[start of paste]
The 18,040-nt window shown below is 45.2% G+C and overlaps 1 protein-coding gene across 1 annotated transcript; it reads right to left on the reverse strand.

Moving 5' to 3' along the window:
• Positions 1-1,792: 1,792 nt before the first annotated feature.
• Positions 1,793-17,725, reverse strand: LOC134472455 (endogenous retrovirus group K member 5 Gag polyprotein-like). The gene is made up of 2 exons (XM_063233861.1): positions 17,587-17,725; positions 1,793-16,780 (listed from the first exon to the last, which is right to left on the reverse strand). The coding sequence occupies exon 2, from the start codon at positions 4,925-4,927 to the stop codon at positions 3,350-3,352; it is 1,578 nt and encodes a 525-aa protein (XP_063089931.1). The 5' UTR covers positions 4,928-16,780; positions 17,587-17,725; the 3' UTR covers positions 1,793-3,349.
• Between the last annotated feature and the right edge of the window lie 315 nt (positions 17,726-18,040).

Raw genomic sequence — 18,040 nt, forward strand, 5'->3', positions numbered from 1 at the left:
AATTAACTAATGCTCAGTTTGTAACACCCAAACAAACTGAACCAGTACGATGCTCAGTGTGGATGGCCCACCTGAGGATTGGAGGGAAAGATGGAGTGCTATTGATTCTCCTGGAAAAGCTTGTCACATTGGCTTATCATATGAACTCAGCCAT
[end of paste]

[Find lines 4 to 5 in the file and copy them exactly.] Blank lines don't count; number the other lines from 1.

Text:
• Positions 1,793-17,725, reverse strand: LOC134472455 (endogenous retrovirus group K member 5 Gag polyprotein-like). The gene is made up of 2 exons (XM_063233861.1): positions 17,587-17,725; positions 1,793-16,780 (listed from the first exon to the last, which is right to left on the reverse strand). The coding sequence occupies exon 2, from the start codon at positions 4,925-4,927 to the stop codon at positions 3,350-3,352; it is 1,578 nt and encodes a 525-aa protein (XP_063089931.1). The 5' UTR covers positions 4,928-16,780; positions 17,587-17,725; the 3' UTR covers positions 1,793-3,349.
• Between the last annotated feature and the right edge of the window lie 315 nt (positions 17,726-18,040).